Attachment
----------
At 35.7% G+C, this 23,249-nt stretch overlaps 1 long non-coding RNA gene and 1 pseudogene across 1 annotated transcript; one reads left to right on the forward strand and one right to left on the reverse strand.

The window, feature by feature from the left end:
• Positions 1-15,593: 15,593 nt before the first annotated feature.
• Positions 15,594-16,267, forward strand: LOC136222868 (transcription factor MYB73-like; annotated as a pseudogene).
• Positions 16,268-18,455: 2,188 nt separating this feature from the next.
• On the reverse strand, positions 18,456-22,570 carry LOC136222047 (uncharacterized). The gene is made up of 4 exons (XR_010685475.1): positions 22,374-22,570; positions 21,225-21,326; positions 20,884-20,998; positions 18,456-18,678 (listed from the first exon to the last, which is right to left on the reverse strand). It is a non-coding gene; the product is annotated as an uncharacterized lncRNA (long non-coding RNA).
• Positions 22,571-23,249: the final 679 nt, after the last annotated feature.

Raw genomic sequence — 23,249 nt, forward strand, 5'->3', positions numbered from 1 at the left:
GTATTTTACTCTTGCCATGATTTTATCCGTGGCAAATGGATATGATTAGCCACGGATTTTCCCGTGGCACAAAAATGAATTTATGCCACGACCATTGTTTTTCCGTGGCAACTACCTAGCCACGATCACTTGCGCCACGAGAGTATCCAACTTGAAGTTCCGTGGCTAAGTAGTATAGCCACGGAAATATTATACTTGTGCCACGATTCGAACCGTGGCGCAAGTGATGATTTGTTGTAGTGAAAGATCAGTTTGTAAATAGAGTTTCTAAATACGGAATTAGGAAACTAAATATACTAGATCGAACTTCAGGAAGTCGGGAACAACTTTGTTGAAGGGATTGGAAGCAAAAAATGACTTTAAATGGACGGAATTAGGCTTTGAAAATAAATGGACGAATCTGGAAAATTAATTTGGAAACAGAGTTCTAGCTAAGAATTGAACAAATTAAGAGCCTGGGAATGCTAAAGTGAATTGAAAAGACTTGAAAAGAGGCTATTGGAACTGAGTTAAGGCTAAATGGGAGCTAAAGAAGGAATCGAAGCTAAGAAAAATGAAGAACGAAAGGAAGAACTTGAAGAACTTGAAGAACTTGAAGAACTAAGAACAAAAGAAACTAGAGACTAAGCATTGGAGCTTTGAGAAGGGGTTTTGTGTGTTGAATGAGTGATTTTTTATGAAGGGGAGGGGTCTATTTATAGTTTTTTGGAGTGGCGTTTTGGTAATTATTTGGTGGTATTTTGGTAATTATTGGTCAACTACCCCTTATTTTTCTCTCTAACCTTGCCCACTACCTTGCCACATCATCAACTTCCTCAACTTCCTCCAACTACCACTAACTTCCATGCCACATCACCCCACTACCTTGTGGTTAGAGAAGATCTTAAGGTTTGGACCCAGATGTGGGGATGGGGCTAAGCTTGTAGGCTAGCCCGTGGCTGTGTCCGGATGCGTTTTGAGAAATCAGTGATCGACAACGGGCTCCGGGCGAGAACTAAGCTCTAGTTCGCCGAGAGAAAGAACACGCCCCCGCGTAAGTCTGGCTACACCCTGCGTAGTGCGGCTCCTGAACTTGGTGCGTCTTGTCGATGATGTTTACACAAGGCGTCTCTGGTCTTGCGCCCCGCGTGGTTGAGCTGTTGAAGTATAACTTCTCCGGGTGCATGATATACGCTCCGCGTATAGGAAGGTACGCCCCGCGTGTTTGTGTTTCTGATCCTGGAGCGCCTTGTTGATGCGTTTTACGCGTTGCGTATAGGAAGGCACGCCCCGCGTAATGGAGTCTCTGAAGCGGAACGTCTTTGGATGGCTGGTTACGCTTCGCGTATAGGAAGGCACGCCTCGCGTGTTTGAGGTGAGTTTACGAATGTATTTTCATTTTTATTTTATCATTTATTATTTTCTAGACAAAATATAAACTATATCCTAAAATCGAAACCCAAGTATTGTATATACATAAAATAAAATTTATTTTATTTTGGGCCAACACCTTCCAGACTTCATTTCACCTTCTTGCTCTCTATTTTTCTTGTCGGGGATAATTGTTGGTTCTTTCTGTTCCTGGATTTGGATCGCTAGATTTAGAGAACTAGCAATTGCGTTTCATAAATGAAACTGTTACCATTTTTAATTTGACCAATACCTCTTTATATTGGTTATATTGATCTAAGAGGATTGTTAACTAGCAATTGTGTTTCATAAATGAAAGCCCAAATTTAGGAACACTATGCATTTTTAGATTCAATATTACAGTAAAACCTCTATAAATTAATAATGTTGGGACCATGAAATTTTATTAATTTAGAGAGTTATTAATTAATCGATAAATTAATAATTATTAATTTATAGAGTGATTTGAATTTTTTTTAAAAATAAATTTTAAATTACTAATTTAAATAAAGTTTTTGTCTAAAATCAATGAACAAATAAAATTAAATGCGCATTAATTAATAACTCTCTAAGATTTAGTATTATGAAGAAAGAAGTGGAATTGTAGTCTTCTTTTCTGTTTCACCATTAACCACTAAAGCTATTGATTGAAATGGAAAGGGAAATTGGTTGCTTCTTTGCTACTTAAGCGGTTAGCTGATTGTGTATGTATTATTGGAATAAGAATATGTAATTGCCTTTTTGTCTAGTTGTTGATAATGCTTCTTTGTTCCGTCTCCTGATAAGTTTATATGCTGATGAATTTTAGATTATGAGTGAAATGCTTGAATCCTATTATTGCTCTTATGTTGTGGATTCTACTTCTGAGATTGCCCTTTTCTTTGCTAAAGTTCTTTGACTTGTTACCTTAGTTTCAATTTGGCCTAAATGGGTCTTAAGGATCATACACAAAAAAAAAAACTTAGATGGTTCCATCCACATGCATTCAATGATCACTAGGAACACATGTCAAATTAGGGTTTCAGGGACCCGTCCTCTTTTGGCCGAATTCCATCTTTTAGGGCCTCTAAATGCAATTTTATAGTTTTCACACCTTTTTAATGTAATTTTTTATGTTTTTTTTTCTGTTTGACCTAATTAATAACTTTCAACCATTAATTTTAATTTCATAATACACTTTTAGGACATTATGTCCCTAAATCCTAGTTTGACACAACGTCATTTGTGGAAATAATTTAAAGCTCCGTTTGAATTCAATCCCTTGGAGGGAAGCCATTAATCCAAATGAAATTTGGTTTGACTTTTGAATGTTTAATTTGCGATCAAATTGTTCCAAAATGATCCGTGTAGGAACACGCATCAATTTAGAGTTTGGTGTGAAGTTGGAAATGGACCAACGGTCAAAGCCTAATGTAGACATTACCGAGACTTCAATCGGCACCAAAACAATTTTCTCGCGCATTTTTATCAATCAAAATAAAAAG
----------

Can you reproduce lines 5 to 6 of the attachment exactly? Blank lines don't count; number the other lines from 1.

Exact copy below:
• Positions 16,268-18,455: 2,188 nt separating this feature from the next.
• On the reverse strand, positions 18,456-22,570 carry LOC136222047 (uncharacterized). The gene is made up of 4 exons (XR_010685475.1): positions 22,374-22,570; positions 21,225-21,326; positions 20,884-20,998; positions 18,456-18,678 (listed from the first exon to the last, which is right to left on the reverse strand). It is a non-coding gene; the product is annotated as an uncharacterized lncRNA (long non-coding RNA).